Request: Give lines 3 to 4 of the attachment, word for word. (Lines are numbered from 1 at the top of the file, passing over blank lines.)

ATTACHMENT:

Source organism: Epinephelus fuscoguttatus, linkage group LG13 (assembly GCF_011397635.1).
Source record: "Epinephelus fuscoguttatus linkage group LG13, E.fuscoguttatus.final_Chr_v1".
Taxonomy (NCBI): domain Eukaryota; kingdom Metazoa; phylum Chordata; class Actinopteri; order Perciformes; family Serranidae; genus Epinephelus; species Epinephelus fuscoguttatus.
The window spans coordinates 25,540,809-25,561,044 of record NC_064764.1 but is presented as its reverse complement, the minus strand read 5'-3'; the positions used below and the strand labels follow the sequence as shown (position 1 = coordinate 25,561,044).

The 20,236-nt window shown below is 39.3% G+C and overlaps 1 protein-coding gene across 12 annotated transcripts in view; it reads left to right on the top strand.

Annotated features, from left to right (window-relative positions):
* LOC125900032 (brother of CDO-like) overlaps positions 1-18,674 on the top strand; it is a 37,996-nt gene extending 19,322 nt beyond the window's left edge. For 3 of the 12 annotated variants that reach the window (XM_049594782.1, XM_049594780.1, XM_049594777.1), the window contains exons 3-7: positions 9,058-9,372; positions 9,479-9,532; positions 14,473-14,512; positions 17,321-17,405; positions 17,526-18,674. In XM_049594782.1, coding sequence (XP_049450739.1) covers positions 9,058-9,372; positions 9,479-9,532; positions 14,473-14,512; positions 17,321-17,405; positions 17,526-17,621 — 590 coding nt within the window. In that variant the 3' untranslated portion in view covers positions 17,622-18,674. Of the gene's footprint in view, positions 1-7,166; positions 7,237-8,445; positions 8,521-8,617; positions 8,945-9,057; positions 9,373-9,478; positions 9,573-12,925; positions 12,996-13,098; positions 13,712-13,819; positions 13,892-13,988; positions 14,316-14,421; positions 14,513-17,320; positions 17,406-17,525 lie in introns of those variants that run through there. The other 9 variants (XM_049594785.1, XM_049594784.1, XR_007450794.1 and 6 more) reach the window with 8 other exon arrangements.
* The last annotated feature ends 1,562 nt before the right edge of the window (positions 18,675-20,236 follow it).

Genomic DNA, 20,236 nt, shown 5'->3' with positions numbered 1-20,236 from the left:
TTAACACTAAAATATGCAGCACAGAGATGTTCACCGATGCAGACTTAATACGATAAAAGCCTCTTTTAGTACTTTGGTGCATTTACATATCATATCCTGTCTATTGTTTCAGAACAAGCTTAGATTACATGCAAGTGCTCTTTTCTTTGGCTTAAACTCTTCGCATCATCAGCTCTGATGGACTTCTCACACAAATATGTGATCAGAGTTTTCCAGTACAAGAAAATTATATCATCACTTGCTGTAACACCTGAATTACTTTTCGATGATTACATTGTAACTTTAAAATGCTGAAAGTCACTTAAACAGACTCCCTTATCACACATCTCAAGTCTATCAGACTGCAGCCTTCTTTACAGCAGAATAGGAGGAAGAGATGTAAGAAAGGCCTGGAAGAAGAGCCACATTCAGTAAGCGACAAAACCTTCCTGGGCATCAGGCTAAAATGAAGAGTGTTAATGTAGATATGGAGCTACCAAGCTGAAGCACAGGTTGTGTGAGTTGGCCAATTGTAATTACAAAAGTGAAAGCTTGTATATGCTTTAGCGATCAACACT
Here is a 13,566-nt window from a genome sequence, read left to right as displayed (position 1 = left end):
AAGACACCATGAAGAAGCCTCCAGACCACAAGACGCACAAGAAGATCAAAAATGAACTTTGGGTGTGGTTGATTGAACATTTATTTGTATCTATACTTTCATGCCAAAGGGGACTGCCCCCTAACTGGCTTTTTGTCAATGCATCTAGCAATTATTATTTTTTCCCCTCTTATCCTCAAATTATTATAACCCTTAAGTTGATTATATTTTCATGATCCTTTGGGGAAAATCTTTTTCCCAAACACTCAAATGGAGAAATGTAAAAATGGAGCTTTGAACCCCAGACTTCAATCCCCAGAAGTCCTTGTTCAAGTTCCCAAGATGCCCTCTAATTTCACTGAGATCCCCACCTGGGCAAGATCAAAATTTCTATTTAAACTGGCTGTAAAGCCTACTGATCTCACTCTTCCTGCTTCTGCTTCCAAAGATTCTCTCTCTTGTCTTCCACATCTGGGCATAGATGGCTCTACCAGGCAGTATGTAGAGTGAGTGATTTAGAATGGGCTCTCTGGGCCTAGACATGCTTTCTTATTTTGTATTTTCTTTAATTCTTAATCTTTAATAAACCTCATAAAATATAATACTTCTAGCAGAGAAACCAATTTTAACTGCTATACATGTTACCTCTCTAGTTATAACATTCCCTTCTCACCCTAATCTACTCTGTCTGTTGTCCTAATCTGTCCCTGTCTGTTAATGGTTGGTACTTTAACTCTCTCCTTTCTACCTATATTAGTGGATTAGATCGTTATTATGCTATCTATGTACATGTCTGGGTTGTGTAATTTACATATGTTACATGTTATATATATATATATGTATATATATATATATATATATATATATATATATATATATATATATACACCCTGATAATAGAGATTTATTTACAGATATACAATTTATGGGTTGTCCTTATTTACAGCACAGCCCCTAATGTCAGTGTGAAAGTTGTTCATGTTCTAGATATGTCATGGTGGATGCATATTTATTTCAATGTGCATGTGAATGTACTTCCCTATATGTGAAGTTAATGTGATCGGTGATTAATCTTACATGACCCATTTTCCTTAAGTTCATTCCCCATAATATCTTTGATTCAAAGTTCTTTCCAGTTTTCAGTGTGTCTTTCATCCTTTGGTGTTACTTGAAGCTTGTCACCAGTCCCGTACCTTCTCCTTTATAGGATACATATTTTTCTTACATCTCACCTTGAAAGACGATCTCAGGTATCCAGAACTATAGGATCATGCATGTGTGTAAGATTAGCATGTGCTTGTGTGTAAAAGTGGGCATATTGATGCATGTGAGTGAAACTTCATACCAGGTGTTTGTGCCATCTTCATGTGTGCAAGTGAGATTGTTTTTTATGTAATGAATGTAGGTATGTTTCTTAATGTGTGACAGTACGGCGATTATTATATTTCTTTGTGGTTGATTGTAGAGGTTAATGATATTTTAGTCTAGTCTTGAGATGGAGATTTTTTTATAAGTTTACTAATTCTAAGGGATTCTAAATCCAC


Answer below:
Taxonomy (NCBI): domain Eukaryota; kingdom Metazoa; phylum Chordata; class Actinopteri; order Perciformes; family Serranidae; genus Epinephelus; species Epinephelus fuscoguttatus.
The window spans coordinates 25,540,809-25,561,044 of record NC_064764.1 but is presented as its reverse complement, the minus strand read 5'-3'; the positions used below and the strand labels follow the sequence as shown (position 1 = coordinate 25,561,044).